Tuesday, March 3, 2015

Elementary S3E15 - 'When your number's up" - But who's counting. . . . a review.

We know who the bad guy is right away. Holmes and Watson don't.
But, we don't know the motive.

Holmes and Watson investigate a series of murders involving victim compensation.

Murderess Dana Powell (played by the very talented Alicia Witt) thinks she deserves more than what she is going to get from the death of her husband on an airline flight crash.
She sets out killing other relatives of the victims to increase her amount of compensation making her case for what each one is worth.
Holmes and Watson and the NYPD first think it is a plot to discredit first the compensation attorney then the airline.
The plot was interesting in it's various twists and made for a good story. Alicia Witt played a convincing bad guy in a very sociopath way.
Although the plot did not offer much in the way of Sherlockianisms, Miller's Holmes was well played in a very subtle and controlled way that always seems to benefit the show.
Canonically all I came up with was the use of (but no mention of) the 'irregulars'.

Much of the story still focused on Watson's getting over the death of Andrew and here decision to return to Baker St.

Canonically a couple of discussions can be found in that story line.
In the Canon, not much is made of Watson's return to Baker St. after the loss of Mary. Matter of fact it is barely covered at all. How did Watson deal with his grief and loss? Was Holmes there at all for him? Was his loss of his wife really the reason he returned to Baker St.?

Another discussion point may be; What did Watson bring or have in Baker St.
In this episode of Elementary we find Holmes insisting on Watson keeping some of her belongings and still maintaining her own space once she returns to Bakers St. Canonically we know Watson had very little when he first met Holmes, but over the years we learn very little about what was his in Baker St. A couple of photos and maybe a writing desk. Once there anything else?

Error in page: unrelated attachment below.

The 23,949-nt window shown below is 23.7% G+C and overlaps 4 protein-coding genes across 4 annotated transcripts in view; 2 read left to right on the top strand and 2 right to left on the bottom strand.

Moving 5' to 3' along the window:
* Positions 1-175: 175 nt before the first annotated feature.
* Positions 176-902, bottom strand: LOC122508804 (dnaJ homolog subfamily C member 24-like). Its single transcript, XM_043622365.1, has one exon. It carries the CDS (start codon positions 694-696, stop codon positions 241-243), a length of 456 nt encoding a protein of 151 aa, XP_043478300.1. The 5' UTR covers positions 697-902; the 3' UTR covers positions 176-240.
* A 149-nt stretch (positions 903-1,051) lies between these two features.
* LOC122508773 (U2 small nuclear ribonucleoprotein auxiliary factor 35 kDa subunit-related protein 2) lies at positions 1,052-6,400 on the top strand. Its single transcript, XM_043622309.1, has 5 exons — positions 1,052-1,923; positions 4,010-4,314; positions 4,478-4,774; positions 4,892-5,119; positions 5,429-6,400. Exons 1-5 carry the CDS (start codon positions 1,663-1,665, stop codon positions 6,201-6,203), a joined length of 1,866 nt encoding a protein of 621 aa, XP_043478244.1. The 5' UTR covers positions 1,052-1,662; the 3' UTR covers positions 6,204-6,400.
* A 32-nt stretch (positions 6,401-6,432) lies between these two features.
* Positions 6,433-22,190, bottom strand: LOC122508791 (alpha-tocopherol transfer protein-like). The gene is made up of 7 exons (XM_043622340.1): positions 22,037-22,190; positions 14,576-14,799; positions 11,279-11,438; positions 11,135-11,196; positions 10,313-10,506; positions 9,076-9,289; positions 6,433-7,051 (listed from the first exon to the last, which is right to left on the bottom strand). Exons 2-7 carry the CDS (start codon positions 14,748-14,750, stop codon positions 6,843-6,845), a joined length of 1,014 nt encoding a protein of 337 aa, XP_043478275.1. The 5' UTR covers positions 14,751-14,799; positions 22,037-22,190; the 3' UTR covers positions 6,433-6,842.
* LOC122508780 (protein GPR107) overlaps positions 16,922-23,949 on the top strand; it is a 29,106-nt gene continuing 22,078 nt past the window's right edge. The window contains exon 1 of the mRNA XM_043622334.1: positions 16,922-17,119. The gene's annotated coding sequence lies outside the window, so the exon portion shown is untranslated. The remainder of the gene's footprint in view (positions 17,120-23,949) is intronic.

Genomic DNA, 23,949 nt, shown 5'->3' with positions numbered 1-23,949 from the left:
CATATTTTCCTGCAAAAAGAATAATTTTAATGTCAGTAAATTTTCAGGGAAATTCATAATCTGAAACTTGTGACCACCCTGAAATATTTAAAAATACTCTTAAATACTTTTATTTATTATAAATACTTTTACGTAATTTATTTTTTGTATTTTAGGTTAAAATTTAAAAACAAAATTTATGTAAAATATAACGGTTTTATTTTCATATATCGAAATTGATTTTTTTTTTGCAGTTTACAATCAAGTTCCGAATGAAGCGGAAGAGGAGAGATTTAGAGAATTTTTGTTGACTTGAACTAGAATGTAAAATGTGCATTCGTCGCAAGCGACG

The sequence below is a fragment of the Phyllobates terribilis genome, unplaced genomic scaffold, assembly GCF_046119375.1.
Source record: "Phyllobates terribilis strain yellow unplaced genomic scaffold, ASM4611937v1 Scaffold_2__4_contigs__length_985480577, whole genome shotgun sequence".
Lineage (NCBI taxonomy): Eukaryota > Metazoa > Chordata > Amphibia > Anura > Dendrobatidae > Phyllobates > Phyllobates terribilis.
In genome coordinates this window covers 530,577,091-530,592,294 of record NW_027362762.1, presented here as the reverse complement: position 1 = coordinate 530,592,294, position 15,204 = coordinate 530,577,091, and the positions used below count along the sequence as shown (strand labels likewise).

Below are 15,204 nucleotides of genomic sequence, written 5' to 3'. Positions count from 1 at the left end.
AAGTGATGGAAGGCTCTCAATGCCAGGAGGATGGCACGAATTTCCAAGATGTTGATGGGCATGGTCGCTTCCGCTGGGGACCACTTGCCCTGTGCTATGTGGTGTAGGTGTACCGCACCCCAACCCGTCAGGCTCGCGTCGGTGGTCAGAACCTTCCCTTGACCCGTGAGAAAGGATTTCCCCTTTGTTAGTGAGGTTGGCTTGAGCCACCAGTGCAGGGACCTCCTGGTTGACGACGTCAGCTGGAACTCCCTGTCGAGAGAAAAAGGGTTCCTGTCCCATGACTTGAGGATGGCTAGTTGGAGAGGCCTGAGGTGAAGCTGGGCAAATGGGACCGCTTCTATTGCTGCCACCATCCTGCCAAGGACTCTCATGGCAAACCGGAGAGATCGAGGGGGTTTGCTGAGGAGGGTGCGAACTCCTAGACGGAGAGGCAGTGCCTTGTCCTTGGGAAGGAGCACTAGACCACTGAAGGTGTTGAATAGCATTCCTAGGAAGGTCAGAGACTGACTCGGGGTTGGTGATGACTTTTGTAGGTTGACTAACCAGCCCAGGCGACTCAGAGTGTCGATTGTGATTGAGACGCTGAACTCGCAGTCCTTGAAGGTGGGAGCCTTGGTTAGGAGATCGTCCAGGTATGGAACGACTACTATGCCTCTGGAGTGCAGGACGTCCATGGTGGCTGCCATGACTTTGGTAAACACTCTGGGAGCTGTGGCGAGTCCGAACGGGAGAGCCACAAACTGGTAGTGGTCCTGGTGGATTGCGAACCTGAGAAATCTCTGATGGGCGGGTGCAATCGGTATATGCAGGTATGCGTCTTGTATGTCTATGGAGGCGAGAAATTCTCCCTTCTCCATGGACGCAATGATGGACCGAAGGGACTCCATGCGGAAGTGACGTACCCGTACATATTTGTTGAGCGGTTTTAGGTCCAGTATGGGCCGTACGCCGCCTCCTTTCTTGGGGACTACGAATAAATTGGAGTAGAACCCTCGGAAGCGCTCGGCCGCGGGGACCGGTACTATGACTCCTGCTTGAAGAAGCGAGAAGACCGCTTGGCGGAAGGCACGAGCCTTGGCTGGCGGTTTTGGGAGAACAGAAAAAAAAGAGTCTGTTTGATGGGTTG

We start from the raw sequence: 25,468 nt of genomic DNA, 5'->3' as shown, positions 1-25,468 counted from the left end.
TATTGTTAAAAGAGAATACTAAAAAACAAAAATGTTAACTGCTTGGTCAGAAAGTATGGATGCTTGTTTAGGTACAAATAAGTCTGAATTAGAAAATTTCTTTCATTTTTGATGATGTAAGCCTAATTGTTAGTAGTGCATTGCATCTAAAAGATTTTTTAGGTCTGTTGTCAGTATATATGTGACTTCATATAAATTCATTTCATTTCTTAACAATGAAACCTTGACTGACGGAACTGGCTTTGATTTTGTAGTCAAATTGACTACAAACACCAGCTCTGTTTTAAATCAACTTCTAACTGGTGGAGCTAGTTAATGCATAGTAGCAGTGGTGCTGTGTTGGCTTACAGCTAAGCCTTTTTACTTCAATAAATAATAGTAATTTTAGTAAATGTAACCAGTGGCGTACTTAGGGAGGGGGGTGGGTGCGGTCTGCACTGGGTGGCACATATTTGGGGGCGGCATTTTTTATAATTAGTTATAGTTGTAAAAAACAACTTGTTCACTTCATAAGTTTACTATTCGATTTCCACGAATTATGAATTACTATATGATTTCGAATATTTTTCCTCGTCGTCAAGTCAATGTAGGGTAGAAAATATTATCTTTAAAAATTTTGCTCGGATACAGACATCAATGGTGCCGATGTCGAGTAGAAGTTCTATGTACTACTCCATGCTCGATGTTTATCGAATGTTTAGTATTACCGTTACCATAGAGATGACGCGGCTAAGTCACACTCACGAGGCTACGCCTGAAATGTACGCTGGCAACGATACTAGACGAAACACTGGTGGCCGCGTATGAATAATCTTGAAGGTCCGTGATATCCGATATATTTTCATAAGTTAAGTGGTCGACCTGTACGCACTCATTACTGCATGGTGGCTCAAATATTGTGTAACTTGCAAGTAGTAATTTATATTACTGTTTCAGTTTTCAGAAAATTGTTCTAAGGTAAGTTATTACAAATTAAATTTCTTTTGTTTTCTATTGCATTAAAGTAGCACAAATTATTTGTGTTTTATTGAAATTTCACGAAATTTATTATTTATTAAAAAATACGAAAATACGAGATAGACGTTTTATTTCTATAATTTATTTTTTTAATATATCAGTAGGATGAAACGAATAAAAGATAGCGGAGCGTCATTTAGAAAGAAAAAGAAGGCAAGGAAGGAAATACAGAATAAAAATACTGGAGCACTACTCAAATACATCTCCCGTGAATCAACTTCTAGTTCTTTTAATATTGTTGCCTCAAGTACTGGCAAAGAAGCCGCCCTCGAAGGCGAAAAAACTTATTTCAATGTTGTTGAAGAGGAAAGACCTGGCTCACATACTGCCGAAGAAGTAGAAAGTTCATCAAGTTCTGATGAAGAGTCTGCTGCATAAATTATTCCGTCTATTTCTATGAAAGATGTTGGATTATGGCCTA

Did he maintain the severe habits learned in the military and kept very little? Or were there things never mentioned.

What I also picked up from this episode pertains to Doyle as much as it does Watson.
Canonically Watson never gives up his practice. In 'Elementary' Watson does.
Historically, although not completely, Doyle gave up most of his medical habits and at times played the detective. Is Joan Watson more like Doyle or more like Watson?

I enjoyed this episode, mostly again for the restrained performance by Miller. The plot was good with a strong supporting cast.

Because it made me think, I can fairly give it;


  1. Joan is not a doctor in this show and is almost as good a detective as Holmes himself. In my opinion, she only shares her last name with Conan Doyle's character.


    1. Well, that's a little harsh for just 'playing the game', but. . .
      Joan started out as a doctor and followed another path, and you are correct that she has not performed as a doctor on the show, but it is referenced and she has used her skill at certain times throughout.
      And as far as just sharing the last name of one of Doyle's characters, well, aren't all actors who play the role doing that? For better or worse.

    2. "And as far as just sharing the last name of one of Doyle's characters, well, aren't all actors who play the role doing that? For better or worse." - Unfortunately, it tends to be worse as far as most of the recent adaptations are concerned. The Sherlock Holmes as portrayed by the lead actors in both the Guy Ritchie directed movies and the recent Russian Sherlock Holmes TV series only shares his name with Conan Doyle's character. In all other matters, there is not much in common between them.

      Ditto for CBS Elementary. Only BBC Sherlock comes closest to the Canon and even that show takes a lot of liberties....


    3. Well the point of my points was, and maybe I didn't make it clear enough was; One Elementary has 'Watson' giving up her medical career, where Canonically Watson never does. Two, It seems, for the most part, unlike Watson, Doyle did give up hes medical practice.
      I was not arguing the lack of Canonical norms in any media adaptation.
      If we have to have it perfect to 'play the game', there is no point in watching any media presentation on Holmes. Even Brett was not perfect, nor were the shows he was in.